The inscriptions analyzed for this latest paper were discovered in a cave called La Roche-Cotard on the banks of the Loire River in France, first discovered in 1912 after the entrance was uncovered during an 1846 quarry. The cave was excavated again in the 1970s and again as of 2008. Among the discoveries was a flat piece of flint called “La Roche-Cotard maskBecause it was in the shape of a face and a piece of bone was pushed through a hole, thought to represent the eyes latest estimate It places its history around 75,000 years ago. Archaeologists are still divided on whether flint is an example artistic expression In Neanderthals or whether more practical object.
There were also seemingly orderly inscriptions on the walls resembling finger-marks (“finger strings”), as well as sporadic red spots. There were other marks too, identified as either left by animal claws, natural smoothing of the walls through repeated contact with animal fur, or metal tools used during the 1912 excavations—oh, and one recent painting from 1992. Jean-Claude Marquet decided from the University of Tours and a number of colleagues took a closer look at the fingertips to provide a more detailed description and prove that they were indeed Neanderthal fingermarks.
The team first dated samples from the cave sediments using a technique called Optically stimulated brilliance (OSL) dating, which determines the time since the last time a sedimentary grain was exposed to daylight. They concluded that the cave was sealed by sediment brought in by the Loire flood about 57,000 years ago, much earlier. Homo sapiens He made his way to the area. The authors wrote that stratigraphic dating yielded an earlier date of around 75,000 years ago, making this “the oldest ornate cave in France, if not Europe.” Since the only stone tools found in the cave over the past century are those associated with Neanderthals, this provides two lines of evidence to support the hypothesis that Neanderthals created fingertips.
Marquette et al. The entire cave is also modeled with Photogrammetry In order to more accurately locate the inscriptions and to carefully distinguish between the different types of monuments. They focused on the suspicious fingertips for further analysis, then drew copies of the paintings and carefully noted their detailed notes. The team concluded that the marks were intentional, structured, and intentional shapes – for example the tracings in the shape of an arc, or two adjacent tracings forming squiggly lines.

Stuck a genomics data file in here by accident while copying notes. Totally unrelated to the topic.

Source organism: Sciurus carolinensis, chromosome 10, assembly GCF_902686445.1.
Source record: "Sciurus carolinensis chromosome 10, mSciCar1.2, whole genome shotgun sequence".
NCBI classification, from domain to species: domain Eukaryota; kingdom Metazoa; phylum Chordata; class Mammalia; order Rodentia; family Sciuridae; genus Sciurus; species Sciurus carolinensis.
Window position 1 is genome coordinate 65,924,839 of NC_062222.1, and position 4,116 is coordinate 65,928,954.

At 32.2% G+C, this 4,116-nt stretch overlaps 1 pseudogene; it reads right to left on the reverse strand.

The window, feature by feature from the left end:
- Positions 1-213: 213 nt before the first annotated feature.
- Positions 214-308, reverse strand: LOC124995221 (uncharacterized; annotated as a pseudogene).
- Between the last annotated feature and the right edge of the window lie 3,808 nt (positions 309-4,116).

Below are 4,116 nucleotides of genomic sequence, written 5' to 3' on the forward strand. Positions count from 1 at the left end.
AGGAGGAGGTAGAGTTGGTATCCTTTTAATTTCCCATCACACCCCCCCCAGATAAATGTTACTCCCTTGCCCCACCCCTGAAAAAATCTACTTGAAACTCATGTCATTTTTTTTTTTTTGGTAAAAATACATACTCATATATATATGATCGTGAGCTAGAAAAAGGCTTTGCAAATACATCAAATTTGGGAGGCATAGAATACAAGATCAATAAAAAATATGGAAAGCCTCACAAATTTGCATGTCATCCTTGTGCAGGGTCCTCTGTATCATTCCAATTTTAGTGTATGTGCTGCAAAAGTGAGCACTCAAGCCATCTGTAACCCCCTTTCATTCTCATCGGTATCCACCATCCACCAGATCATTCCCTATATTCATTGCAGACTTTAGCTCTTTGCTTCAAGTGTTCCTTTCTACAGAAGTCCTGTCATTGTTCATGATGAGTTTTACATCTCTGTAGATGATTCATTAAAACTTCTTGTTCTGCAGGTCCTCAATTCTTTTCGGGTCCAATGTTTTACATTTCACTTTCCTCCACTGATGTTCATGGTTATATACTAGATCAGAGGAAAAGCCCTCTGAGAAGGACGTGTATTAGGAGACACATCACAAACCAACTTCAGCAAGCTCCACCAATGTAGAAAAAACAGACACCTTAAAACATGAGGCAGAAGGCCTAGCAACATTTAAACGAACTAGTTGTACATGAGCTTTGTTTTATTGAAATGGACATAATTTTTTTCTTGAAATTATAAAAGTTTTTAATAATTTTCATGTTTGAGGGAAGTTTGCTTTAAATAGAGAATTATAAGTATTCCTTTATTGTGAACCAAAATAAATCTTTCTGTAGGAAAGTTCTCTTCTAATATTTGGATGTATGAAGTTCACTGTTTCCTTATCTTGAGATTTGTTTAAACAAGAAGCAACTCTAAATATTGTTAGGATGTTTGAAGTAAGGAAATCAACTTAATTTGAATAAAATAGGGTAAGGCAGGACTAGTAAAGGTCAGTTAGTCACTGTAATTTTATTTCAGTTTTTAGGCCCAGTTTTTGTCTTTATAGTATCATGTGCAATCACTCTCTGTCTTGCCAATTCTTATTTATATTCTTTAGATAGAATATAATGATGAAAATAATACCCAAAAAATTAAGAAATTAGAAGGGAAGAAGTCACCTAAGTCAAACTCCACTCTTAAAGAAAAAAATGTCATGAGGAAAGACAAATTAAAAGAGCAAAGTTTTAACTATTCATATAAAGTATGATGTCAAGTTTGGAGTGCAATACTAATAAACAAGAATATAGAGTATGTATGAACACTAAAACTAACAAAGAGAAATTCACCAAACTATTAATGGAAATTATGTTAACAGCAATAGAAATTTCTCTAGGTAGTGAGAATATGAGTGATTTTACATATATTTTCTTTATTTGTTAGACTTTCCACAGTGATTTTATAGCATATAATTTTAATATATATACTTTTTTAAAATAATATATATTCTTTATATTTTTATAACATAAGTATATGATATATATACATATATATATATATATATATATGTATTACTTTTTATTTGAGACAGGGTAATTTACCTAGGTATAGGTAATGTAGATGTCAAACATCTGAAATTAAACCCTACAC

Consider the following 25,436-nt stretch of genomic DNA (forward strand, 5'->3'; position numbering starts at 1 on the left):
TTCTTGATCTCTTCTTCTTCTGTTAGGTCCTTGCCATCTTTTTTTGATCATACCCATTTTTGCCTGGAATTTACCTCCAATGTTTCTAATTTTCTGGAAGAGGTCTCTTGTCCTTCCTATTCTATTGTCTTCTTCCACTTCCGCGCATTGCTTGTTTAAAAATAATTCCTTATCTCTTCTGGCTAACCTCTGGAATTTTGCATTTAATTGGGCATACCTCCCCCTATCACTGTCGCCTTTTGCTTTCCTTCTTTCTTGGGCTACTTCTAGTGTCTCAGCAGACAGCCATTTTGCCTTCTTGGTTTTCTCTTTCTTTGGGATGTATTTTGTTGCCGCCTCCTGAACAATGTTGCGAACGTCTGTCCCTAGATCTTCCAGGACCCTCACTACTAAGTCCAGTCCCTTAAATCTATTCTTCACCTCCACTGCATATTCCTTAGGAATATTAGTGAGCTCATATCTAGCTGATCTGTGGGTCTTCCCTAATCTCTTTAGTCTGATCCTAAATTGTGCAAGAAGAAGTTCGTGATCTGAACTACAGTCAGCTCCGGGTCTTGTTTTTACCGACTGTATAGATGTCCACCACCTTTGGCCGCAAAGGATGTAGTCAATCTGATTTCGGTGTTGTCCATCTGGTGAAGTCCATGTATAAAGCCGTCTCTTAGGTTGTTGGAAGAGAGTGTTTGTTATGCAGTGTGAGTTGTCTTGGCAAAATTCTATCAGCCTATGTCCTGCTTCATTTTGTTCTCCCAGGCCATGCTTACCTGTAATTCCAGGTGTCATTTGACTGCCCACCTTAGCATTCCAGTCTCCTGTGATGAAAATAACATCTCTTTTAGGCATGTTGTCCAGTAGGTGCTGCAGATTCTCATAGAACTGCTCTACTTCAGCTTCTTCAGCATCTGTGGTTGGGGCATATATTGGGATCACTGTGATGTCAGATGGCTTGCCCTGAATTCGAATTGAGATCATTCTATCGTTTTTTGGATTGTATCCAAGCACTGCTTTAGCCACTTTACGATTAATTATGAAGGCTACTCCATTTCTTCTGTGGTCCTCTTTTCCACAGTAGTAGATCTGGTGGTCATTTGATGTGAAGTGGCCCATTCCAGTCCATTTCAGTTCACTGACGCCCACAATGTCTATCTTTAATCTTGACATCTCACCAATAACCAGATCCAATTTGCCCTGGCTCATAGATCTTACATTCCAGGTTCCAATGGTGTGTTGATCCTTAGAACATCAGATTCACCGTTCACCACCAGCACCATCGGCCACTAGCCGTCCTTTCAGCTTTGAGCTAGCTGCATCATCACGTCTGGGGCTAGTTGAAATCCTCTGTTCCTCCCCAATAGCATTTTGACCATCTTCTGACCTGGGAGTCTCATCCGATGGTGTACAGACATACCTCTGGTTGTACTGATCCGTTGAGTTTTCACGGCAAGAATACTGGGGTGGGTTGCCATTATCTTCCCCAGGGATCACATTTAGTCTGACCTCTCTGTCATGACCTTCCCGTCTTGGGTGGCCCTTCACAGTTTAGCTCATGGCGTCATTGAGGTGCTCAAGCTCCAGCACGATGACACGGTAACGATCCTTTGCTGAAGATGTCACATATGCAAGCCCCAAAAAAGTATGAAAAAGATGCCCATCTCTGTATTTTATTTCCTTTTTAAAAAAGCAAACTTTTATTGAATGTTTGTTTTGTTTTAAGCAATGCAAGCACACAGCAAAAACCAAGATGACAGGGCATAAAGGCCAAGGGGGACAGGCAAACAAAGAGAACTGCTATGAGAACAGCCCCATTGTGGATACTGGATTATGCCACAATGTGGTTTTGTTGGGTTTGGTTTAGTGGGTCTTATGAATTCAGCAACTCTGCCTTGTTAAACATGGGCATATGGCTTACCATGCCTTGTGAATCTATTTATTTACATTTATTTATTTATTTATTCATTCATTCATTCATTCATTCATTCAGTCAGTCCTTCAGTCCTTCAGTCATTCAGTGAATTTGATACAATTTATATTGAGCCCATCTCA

“There is little graphic evidence associated with Neanderthals, mainly on moving objects (pebbles, slabs, and bones), rather than walls,” the authors write. “In contrast, the walls of La Roche-Cotard testify to something different: the frequent repetition of thoughtful gestures, organized in space on the surfaces of the walls and in relation to the grotto as a whole.”
To determine whether the bumps were made by some kind of tool or with fingers, the team conducted an ex situ experiment in an experimental cave: a nearby cavity dug into the same type of rock (turone yellow fluff) three or four centuries ago. They created similar marks on the walls of the experimental cave using flat fingers, edged fingers, bone, wood, horn, flint, and metal points. They then used photogrammetry on the experimental panels and compared them to those in the La Roche-Cotard grotto and compared the edges of the ancient fingers to more recent marks thought to have been made with metal tools in 1846. They concluded that the edges were indeed traced by human fingers.
The symbols are abstract rather than symbolic, so one can only speculate about their meaning or why they were made, although it is clear that the signs were intended, according to Marquet et al. The authors conclude, “We cannot prove whether they represent symbolic thinking.” “However, our understanding of the relationship between Neanderthals and the symbolic and even aesthetic realms has undergone a major shift over the past two decades, and the remains preserved in the La Roche-Cotard cave make a new and very important contribution to our knowledge of Neanderthal behavior.”
DOI: PLoS ONE, 2023. 10.1371/journal.pone.0286568 (about DOIs).